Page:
Our 24/7 cancer helpline provides information and answers for people dealing with cancer. We can connect you with trained cancer information specialists who will answer questions about a cancer diagnosis and provide guidance and a compassionate ear.
Our highly trained specialists are available 24/7 via phone and on weekdays can assist through video calls and online chat. We connect patients, caregivers, and family members with essential services and resources at every step of their cancer journey. Ask us how you can get involved and support the fight against cancer. Some of the topics we can assist with include:
For medical questions, we encourage you to review our information with your doctor.
The Supplemental Security Income (SSI) program pays a monthly benefit to people age 65 or older, blind, or disabled adults and children who have limited income and resources. It provides cash to meet basic needs for food, clothing, and shelter. If you have cancer, you may be able to have your SSI application processed more quickly.
To get SSI, your income and assets must be below a certain level. These levels and the amount you could get from SSI vary from state to state.
You can apply for SSI:
Try to review the information about the disability application process before applying for SSI. This will help you know what information you need to gather before applying.
The process for applying for SSI for your child is a bit different. You’ll need to complete the SSI application and a Child Disability Report. You can find more about applying for a child on the Social Security Administration website.
The SSI approval process usually takes three to five months before all the information is processed and a decision is made.
If you have certain serious illnesses, including some types of cancer, it may take less time to be approved. The Social Security Administration can speed up their review of disability applications for people who have a diagnosis on their Compassionate Allowances list.
If you or your child is turned down for SSI because you don’t meet their disability standard, reapply and appeal if necessary. Many cases end up being approved after an appeal.
SSDI is for those who paid enough into Social Security during their working years, and who have worked recently enough to qualify. For both SSI and SSDI, a person must meet Social Security’s definition of disability.
Some people who were employed for short times or whose income was very low may qualify for SSDI, but may be able to get both SSI and SSDI because their SSDI payment is so low. In that case, the SSI payment is reduced by the amount of SSDI the person gets. See our information on Social Security Disability Insurance.
People who get SSI may find that it can affect other benefits such as state or local welfare programs. If you get other benefits, these benefits might also affect your SSI. Talk to your local Social Security office about this, or find out more from your cancer social worker, financial counselor or patient navigator.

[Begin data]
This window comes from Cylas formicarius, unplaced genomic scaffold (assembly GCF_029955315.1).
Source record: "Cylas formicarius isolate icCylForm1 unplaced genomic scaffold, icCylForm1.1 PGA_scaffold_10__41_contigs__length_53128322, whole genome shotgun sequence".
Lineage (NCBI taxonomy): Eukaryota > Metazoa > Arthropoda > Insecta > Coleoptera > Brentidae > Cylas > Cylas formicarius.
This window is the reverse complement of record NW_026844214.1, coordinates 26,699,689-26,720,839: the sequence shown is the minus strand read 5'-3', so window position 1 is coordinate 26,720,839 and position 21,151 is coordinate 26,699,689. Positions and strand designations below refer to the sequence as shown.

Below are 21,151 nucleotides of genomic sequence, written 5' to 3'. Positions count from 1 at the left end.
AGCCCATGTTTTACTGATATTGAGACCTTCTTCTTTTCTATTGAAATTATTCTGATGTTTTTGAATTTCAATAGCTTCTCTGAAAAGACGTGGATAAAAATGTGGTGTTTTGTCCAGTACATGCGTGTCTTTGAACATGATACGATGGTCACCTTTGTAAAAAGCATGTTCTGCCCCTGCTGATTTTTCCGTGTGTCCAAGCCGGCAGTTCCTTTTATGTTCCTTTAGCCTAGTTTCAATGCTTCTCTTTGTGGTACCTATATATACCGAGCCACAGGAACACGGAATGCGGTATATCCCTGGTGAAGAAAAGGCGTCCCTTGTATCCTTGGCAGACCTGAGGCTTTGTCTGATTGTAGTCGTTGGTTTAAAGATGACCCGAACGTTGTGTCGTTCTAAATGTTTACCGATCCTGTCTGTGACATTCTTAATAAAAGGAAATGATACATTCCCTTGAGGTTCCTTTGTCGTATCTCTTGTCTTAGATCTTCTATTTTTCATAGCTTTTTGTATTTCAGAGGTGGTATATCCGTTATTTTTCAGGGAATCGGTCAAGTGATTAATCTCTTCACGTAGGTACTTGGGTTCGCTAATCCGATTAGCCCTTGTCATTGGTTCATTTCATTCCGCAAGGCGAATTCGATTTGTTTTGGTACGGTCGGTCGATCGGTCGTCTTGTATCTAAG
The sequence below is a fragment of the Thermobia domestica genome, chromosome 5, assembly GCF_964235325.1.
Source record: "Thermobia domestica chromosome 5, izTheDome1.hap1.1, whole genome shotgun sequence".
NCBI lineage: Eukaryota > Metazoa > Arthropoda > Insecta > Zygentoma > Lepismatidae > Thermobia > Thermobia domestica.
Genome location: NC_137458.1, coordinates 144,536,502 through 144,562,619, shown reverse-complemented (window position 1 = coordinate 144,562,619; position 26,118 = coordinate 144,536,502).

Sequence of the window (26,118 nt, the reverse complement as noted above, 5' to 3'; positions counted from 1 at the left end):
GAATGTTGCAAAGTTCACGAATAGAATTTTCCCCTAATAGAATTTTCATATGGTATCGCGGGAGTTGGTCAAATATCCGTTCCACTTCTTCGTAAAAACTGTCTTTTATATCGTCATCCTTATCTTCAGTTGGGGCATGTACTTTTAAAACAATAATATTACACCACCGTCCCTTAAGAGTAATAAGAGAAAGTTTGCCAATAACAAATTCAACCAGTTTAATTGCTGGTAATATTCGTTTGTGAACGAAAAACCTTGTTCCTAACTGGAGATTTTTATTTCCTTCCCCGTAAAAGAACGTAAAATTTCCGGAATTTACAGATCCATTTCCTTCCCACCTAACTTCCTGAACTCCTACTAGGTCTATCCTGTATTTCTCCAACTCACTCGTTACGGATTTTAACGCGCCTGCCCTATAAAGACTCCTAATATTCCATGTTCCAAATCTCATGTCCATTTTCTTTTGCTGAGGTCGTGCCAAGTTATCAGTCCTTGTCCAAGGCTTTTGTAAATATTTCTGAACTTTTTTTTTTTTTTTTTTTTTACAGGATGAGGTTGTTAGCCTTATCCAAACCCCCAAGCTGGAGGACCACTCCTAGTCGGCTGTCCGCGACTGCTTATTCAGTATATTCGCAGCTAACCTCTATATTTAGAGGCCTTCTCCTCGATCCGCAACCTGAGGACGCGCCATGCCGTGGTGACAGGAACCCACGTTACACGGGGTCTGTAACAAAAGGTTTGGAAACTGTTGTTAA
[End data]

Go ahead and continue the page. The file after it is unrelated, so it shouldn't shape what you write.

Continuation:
Other sources of information and support include:
US Department of Health and Human Services
This site explains patient rights with regard to health insurance under the Affordable Care Act.
American Hospital Association
Toll-free number: 1-800-242-2626 (this is the customer service/publication order line)
AHA’s Patient Care Partnership brochure teaches patients about rights and responsibilities in regard to their hospital stay. (It comes in English, Arabic, Chinese, Russian, Spanish, Tagalog, and Vietnamese.) The brochure is sold in bulk orders only and there’s a fee for non-members. You can read it online for free, in any of the languages, at www.aha.org/aha/issues/Communicating-With-Patients/pt-care-partnership.html.
National Library of Medicine
This site has information on patient rights along with many links to other sources of related information.
Medicare Rights Center (for those with Medicare)
Toll-free number: 1-800-333-4114
This service can help you understand your rights and benefits, work through the Medicare system, and get quality care. They have newsletters, fact sheets, and a place to submit questions. They can also help you find programs that help reduce your costs for prescription drugs and medical care, and guide you through the appeals process if Medicare denies coverage for drugs or care you need.
Our team is made up of doctors and oncology certified nurses with deep knowledge of cancer care as well as journalists, editors, and translators with extensive experience in medical writing.
Social Security Administration (SSA). Compassion allowances. Accessed at https://www.ssa.gov/compassionateallowances/ on August 17, 2023.
US Department of Health and Human Services (State Health Care Marketplaces). Supplemental Security Income (SSI) disability and Medicaid coverage. Accessed at https://www.healthcare.gov/people-with-disabilities/ssi-and-medicaid/ on August 17, 2023.
Last Revised: September 30, 2023
Donate now so we can continue to provide access to critical cancer information, resources, and support to improve lives of people with cancer and their families.